Capitol Hill (CNSNews.com) - With a battle brewing over the judicial nomination of Janice Rogers Brown, Senate Republicans joined a handful of black conservatives Tuesday to denounce the Democrat-led filibusters of President Bush's nominees.
Brown, a black justice on the California Supreme Court, was nominated by Bush in July to fill a seat on the D.C. Circuit Court of Appeals. She had a hearing before the Senate Judiciary Committee two weeks ago, and her nomination is expected to soon reach the Senate floor.
Liberal interest groups and Senate Democrats have opposed her nomination, and when Republicans do schedule a confirmation vote, she could follow four other nominees who failed to garner the 60 votes needed to break a filibuster.
Republican senators used Tuesday's gathering to highlight the obstructionism, but they also gave black conservatives a forum to denounce the treatment Brown has received.
"The Senate has once again shown itself to be out of step with America," said Maryland Lt. Gov. Michael Steele, a black Republican elected last year. Steele said that by politicizing the nomination process, potential federal judges would be reluctant to serve.
Sen. Orrin Hatch (R-Utah), chairman of the Judiciary Committee, complained that Democrats were treating Bush's nominees "like dirt." He said it was particularly vicious for Democrats to filibuster qualified minorities.
"We've got to stop this, and we've got to do everything that it takes to stop it," Hatch said. "We were fair to President Clinton's nominees. We put 377 on the courts, the second all-time record of confirmed nominees. We just ask that our nominees have a vote up or down on the Senate floor."
Two other minority nominees - former Justice Department attorney Miguel Estrada and Deputy Secretary of Health and Human Services Claude Allen - also met resistance. Estrada withdrew himself from consideration after Republicans failed seven times to shore up the 60 votes needed to cut off debate in the Senate. Allen's nomination is still in committee.
Besides Estrada, Democrats have successfully blocked three other nominees, including Texas Supreme Court Justice Priscilla Owen, Alabama Attorney General Bill Pryor and U.S. District Judge Charles W. Pickering Sr. of Mississippi.
Hatch and Sen. Rick Santorum (R-Pa.) said Republicans were prepared to fight for the nominees, even if it means changing Senate rules to get them confirmed. Hatch said he favored a plan known as the "nuclear option," which would require nominees to get a simple majority for confirmation.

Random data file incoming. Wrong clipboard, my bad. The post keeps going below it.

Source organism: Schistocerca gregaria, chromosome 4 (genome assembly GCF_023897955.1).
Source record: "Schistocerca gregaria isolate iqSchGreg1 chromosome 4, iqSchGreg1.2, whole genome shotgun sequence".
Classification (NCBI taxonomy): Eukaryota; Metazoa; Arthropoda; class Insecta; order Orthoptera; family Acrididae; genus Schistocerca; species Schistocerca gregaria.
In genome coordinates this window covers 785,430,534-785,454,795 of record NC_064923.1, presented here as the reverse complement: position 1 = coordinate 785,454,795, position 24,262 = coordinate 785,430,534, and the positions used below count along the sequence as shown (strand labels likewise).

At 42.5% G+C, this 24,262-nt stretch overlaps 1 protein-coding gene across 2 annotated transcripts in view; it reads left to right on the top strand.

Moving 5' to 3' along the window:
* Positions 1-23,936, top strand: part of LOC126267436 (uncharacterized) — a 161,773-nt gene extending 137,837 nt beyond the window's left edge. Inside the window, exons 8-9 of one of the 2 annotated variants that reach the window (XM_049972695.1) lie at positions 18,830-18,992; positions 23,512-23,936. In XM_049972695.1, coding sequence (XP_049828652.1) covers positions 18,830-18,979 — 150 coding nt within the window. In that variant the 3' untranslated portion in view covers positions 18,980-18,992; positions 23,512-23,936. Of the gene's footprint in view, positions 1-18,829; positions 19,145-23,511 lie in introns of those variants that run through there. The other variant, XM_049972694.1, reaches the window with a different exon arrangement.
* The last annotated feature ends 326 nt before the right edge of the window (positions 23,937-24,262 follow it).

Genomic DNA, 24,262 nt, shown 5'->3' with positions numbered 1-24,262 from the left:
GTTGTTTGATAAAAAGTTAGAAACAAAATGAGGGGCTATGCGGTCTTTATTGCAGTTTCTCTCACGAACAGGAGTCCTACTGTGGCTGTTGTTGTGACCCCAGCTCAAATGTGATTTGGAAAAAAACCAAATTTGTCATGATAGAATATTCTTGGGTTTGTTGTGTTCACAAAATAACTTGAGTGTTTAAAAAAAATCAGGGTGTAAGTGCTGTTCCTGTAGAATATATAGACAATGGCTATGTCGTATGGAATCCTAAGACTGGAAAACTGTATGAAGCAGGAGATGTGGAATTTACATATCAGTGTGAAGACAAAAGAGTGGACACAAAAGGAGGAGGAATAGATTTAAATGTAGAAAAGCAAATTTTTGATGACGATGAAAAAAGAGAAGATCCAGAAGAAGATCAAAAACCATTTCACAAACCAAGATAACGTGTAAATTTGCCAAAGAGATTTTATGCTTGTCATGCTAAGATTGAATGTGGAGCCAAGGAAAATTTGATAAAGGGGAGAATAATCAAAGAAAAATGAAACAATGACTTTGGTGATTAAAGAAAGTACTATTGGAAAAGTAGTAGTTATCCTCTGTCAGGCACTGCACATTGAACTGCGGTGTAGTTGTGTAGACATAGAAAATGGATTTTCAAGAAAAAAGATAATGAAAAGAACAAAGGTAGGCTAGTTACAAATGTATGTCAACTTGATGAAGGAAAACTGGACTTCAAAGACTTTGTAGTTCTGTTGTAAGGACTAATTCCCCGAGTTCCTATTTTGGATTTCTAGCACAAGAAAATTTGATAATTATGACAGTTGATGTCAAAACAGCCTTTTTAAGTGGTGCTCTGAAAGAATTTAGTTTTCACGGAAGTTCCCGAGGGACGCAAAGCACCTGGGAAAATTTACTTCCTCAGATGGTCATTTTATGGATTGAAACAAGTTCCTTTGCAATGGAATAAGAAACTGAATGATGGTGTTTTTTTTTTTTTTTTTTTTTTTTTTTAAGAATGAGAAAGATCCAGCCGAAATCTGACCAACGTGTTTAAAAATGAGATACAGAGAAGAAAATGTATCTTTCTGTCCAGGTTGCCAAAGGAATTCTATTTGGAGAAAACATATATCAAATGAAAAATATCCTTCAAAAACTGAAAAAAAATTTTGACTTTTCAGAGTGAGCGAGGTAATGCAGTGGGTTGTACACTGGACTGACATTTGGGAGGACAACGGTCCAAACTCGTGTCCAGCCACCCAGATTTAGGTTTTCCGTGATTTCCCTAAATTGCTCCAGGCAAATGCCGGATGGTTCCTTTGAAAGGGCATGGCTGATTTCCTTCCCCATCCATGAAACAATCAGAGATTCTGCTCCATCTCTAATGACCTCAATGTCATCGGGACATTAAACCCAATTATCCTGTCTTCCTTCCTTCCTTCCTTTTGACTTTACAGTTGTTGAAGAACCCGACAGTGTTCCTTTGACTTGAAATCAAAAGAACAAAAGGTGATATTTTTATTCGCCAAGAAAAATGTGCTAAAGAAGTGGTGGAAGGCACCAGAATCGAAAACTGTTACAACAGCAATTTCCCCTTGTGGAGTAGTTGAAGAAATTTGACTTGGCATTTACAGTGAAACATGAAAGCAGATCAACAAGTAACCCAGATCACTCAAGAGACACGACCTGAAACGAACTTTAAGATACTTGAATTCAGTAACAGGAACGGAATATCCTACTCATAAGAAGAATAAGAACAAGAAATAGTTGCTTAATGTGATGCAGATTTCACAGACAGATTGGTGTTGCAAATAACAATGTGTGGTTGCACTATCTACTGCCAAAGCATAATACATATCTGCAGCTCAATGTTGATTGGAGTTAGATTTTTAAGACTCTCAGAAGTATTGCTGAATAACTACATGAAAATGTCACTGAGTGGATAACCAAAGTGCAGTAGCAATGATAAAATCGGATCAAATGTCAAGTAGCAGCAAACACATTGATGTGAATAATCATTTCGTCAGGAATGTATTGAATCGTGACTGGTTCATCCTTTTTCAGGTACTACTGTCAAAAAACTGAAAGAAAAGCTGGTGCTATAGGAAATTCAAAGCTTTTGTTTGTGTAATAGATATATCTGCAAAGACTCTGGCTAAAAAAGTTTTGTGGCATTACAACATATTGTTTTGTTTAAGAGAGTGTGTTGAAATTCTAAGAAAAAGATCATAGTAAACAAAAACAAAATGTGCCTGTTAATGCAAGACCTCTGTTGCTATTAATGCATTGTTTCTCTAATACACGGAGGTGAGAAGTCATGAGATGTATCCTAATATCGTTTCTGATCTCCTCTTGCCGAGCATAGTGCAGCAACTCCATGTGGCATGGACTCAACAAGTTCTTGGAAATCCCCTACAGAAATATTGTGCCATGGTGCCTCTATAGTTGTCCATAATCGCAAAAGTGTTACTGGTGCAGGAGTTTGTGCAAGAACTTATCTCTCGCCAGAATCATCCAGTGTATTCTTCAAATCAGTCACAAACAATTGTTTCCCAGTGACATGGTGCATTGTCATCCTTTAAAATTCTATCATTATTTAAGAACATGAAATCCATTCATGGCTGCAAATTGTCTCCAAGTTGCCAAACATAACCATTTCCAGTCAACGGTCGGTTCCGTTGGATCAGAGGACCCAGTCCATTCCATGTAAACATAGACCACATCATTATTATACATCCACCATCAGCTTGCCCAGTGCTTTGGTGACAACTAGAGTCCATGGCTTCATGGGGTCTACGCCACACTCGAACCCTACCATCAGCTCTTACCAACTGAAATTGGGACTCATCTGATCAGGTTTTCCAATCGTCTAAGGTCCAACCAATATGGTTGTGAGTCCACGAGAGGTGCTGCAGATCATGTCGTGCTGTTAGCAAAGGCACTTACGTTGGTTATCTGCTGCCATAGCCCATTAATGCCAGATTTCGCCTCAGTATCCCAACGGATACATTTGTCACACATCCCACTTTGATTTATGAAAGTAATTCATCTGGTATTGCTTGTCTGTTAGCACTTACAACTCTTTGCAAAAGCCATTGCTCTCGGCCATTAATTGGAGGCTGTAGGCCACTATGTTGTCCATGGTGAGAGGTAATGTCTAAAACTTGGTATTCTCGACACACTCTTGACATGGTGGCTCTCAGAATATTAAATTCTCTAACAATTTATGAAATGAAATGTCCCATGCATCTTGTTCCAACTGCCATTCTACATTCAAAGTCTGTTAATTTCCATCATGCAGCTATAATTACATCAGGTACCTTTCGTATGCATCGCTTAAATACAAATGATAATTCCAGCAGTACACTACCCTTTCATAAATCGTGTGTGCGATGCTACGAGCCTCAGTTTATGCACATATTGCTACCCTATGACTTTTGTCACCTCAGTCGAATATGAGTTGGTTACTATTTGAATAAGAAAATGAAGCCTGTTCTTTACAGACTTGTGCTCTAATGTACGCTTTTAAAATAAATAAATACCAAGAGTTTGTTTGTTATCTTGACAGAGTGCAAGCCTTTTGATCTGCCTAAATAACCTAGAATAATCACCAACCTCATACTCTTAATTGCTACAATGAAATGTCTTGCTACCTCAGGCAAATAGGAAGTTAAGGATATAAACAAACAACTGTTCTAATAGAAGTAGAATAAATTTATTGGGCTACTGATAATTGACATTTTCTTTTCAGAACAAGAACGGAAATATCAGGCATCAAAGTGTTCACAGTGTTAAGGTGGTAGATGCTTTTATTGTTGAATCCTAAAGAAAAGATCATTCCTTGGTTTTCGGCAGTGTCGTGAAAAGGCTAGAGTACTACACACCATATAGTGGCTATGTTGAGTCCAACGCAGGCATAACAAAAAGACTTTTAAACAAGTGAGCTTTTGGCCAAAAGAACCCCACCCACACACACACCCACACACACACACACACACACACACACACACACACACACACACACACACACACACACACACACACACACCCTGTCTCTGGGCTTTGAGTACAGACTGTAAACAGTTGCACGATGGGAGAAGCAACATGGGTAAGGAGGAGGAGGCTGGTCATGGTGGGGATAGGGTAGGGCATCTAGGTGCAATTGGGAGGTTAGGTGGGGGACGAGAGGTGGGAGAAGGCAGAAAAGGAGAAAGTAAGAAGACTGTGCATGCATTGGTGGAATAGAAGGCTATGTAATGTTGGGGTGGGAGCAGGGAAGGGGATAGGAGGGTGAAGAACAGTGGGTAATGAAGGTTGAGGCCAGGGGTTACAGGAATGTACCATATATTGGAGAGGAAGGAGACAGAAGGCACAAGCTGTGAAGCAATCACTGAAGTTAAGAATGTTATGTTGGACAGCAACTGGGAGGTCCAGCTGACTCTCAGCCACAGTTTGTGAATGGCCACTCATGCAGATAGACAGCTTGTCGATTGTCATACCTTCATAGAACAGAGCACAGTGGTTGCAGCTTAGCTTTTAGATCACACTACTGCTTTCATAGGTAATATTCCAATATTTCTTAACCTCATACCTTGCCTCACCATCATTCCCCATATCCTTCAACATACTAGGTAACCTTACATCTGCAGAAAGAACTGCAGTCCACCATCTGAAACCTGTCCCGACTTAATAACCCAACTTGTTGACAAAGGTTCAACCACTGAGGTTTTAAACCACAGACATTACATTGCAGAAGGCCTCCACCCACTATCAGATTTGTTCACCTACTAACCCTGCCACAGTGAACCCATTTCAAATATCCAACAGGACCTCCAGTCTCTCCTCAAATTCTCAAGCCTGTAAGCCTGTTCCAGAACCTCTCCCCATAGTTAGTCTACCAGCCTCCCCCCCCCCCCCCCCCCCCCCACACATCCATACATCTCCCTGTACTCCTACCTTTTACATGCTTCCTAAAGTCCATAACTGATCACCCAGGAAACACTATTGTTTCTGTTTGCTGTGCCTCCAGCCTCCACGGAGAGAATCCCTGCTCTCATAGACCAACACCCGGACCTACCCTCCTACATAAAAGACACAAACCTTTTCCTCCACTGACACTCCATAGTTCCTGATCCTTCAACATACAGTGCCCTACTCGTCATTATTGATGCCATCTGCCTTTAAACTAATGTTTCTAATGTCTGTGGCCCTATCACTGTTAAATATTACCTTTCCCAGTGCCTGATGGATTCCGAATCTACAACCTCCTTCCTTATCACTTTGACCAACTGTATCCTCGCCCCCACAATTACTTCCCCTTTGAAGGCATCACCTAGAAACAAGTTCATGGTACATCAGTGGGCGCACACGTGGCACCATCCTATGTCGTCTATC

Santorum described the filibusters as a "very serious crisis" and one of the most important issues facing the Senate.
Even freshman senators weighed in Tuesday. Sens. John Cornyn (R-Texas) and Jim Talent (R-Mo.) called on Democrats to let the nominees have an up-or-down vote. Both senators lashed out at the treatment nominees like Brown have received.
Meanwhile, Senate Minority Leader Tom Daschle (D-S.D.) defended the Democrats' opposition to Brown.
"We are within our rights to raise serious questions about her eligibility," Daschle told reporters. "We're going to continue to do that. I can give you the names of virtually every single civil rights organization in the country who oppose Ms. Brown right now."
Just as Brown's supporters gathered Tuesday, her opponents plan a similar venture to the Capitol on Wednesday. The Leadership Conference on Civil Rights is organizing the event featuring Julian Bond, chairman of the National Association for the Advancement of Colored People.
The black leaders plan to speak in opposition to Brown and other nominees "whose records display hostility toward civil rights, workers' rights, women's rights, individual rights and civil liberties."
Speakers at the Republican gathering denounced the tactics of opponents. Larry Thompson, a former deputy attorney general in the Bush administration, said liberals don't like when minorities disagree with their ideology.
"There was a time in our history when a lot of people thought, in a demeaning way, that all African-Americans looked alike," Thompson said. "I can remember a time when we as a people worked long and hard to try to make a point that all African-Americans do not look alike.
"I think the time has come that we need to work just as hard to make sure that all African-Americans do not think alike," Thompson added. "We do not think alike, and we should not think alike. We need a diversity of opinion in the African-American community."
Niger Innis, spokesman for the conservative Congress of Racial Equality, accused Democrats of "ideological tyranny" by expecting women and blacks to think a certain way.
When asked about the accusation, Daschle said: "I am becoming more and more amused. We're either anti-Catholic, anti-Hispanic or now anti-African-American. It seems like just about every time we raise reservations or concerns about a nominee, race or ethnicity or religion comes up. I think it's wrong. I think it's bad for the institution, and I think it's bad for the debate itself."
Innis, however, promised that the black community would rally around nominees like Brown and Allen who have met resistance.
"We will galvanize our grassroots forces to fight against this new tyranny," Innis said, "this tyranny of ideology."
See Earlier Story:
Liberals Intensify Attacks on DC Circuit Court Nominee (Oct. 22, 2003)
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